Austin King passed away on March 21, 2013. It was untimely in the most awful of circumstances since he was a victim of crime. It remains a shock, tragedy and everlasting question of "why." Austin was best described by Sally who said he was an anchor. She meant that in every physical and metaphorical sense of the word. Blair commented that Austin, in his quiet and polite manner, understood his fellow cyclists more than the rest of us understand each other. These observations about Austin are reflected in the poem below.
It's a poem constructed to be read aloud as it was during a dedication ride July 7, 2013. It's also directed to an audience that knows where Austin would position himself during a group ride--at the back, as an anchor. He served as the guy who placed himself between the pack and any cyclist who dangled off the back, struggling to hang on. If necessary, he'd fall back to pull that person back to the group.
On the July ride, about 80 cyclists gathered at Conte's in Virginia Beach to ride out to the Creeds store and back as a dedication ride. 55 miles is a long dedication ride. However, it was Austin's routine on Sunday to do this loop, so it seemed best to honor him this way. Also, he had purchased a bike rack for the store a couple of years before since the store marked a common layover for cyclists riding in the rural part of Virginia Beach. He made the purchase and paid for the installation without any big announcements.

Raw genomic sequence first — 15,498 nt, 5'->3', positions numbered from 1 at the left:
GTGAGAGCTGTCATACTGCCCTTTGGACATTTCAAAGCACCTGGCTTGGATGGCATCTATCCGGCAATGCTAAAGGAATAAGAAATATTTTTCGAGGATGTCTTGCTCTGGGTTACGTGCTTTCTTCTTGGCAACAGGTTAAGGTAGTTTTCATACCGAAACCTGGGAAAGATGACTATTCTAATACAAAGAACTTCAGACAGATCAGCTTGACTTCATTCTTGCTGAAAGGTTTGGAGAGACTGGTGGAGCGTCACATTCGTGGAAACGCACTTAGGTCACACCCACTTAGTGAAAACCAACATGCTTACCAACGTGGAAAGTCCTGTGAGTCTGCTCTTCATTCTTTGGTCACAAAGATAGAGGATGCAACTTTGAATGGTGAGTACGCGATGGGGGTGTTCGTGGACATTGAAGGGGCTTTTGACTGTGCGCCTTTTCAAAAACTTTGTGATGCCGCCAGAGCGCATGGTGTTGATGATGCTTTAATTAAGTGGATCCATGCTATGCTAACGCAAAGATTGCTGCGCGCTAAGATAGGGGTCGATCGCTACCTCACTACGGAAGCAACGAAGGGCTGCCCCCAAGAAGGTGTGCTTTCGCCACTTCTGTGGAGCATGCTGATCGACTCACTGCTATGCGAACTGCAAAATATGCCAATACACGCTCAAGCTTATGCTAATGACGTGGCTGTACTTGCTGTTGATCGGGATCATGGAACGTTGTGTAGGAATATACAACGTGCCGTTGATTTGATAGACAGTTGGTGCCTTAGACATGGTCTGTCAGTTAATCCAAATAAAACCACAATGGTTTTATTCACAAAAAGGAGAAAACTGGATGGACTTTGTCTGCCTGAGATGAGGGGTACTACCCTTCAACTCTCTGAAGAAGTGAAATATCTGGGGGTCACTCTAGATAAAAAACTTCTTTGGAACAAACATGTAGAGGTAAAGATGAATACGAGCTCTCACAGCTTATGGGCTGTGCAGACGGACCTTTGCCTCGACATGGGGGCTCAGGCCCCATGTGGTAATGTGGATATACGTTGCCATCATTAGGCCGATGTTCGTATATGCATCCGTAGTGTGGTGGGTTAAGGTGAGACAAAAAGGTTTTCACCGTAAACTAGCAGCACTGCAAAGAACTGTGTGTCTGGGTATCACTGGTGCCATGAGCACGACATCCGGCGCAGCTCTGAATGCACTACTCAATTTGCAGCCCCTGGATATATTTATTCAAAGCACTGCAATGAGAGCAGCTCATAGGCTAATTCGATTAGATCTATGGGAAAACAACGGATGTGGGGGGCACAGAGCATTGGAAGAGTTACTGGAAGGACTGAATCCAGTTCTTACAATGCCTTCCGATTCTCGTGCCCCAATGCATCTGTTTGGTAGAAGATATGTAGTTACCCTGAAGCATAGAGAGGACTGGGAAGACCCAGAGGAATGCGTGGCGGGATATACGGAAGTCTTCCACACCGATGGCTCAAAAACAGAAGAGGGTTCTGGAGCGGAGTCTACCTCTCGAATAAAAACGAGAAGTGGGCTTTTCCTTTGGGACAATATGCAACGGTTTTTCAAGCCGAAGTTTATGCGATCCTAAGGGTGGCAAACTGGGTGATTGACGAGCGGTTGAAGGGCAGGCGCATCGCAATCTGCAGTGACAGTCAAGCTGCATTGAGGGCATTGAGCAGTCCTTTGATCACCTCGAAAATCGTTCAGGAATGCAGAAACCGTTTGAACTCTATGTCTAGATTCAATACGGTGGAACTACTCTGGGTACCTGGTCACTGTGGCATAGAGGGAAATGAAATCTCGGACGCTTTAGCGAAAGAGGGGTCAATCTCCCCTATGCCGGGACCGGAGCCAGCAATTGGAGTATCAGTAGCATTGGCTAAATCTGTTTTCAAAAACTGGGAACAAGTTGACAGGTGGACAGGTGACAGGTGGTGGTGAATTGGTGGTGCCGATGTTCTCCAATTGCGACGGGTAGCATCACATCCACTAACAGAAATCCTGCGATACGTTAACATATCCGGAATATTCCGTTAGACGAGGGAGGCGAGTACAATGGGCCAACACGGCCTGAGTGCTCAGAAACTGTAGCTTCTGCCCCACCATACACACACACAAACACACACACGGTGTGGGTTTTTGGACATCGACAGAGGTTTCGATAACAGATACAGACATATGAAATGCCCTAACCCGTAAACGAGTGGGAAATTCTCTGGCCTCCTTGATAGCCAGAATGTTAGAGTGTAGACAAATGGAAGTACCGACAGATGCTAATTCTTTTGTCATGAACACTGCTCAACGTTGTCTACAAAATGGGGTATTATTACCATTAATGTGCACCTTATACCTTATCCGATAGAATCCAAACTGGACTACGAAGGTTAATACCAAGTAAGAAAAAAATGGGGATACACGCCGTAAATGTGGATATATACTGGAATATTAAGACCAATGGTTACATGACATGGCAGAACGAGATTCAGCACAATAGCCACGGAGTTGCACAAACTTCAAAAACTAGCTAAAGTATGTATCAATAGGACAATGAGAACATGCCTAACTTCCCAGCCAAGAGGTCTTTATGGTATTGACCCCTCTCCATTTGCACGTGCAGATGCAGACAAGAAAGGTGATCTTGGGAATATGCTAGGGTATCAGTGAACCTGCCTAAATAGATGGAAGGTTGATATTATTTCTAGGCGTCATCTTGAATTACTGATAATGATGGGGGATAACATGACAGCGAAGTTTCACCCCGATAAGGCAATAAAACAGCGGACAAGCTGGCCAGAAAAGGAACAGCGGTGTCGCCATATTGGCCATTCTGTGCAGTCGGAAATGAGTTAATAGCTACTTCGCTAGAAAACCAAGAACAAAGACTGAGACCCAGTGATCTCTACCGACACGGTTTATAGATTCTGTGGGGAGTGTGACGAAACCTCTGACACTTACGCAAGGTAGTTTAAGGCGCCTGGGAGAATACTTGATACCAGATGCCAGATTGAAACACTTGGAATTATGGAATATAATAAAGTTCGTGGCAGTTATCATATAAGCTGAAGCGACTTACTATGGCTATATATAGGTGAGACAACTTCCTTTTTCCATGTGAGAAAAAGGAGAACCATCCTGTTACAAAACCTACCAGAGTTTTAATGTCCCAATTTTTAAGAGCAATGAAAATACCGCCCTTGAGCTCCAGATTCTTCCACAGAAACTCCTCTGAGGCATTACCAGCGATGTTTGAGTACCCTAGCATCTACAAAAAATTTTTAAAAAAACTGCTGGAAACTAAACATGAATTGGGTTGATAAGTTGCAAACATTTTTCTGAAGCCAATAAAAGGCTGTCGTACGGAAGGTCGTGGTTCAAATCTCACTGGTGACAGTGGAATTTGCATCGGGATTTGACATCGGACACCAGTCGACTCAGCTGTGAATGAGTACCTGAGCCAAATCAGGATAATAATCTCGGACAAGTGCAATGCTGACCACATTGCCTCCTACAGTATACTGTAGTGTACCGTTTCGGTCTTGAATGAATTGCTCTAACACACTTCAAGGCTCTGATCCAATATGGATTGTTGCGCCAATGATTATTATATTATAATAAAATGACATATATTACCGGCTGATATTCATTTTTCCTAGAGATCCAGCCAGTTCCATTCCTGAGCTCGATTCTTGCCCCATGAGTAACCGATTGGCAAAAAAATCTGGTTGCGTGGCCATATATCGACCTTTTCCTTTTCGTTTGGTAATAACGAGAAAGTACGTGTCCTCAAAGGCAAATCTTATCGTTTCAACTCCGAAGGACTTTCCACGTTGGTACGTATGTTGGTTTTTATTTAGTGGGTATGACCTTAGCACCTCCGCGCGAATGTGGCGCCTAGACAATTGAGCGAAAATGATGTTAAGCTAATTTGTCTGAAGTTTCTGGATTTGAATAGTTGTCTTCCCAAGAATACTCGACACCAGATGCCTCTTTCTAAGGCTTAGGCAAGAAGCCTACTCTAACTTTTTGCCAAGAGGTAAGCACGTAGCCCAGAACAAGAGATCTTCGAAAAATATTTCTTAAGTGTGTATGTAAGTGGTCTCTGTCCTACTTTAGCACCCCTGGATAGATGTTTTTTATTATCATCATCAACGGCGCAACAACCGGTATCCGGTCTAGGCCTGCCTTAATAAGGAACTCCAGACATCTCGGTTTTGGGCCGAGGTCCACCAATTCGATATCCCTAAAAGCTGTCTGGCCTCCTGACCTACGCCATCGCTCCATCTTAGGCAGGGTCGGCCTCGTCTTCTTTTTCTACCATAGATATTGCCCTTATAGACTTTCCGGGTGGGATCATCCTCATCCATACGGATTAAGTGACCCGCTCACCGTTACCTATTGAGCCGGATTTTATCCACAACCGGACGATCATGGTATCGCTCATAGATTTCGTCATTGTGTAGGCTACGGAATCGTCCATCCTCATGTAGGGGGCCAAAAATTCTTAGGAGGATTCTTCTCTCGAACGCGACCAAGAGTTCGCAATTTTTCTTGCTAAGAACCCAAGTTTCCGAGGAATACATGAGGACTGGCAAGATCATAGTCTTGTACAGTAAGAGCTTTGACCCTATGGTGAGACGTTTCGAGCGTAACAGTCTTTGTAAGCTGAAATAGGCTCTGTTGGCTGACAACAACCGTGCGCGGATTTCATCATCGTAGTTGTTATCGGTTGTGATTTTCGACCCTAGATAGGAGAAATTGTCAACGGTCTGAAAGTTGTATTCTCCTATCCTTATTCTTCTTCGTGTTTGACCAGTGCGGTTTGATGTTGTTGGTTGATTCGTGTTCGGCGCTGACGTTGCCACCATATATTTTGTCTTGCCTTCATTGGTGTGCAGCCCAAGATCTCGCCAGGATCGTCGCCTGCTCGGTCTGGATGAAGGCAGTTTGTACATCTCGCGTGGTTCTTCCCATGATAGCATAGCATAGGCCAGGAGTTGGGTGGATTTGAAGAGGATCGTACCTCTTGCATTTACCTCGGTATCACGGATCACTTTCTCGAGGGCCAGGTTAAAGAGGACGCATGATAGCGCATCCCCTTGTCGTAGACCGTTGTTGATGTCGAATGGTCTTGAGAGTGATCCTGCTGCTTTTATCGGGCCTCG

Austin contributed in other selfless ways to the cycling community. It is common in cycling to help with the promotion of bike races IF a person is a racer. However, Austin helped with races for no other reason but to support the racers on the team since he did not race himself. He worked behind the scenes at about 40 Tripower-sponsored road events dating back to the mid-90's. He hauled and set up hay bales, cones, extension cords, and caution tape for races held in Downtown Norfolk, at Little Creek Amphibious base, at Mt. Trashmore, and even a few in Smithfield.
The July dedication included the installation of 3 benches: 2 at the Creeds store and 1 at Conte's. Numerous contributors made this happen. We gathered there at Creeds with Austin's wonderful family. His wife Melanie spoke to us and said so eloquently how much Austin enjoyed the rides and the people. I felt strange hearing how much he enjoyed us when I had always viewed Austin as one we relied so heavily upon rather than the other way around. It made me think about how much we all really need each other.
Summer came slowly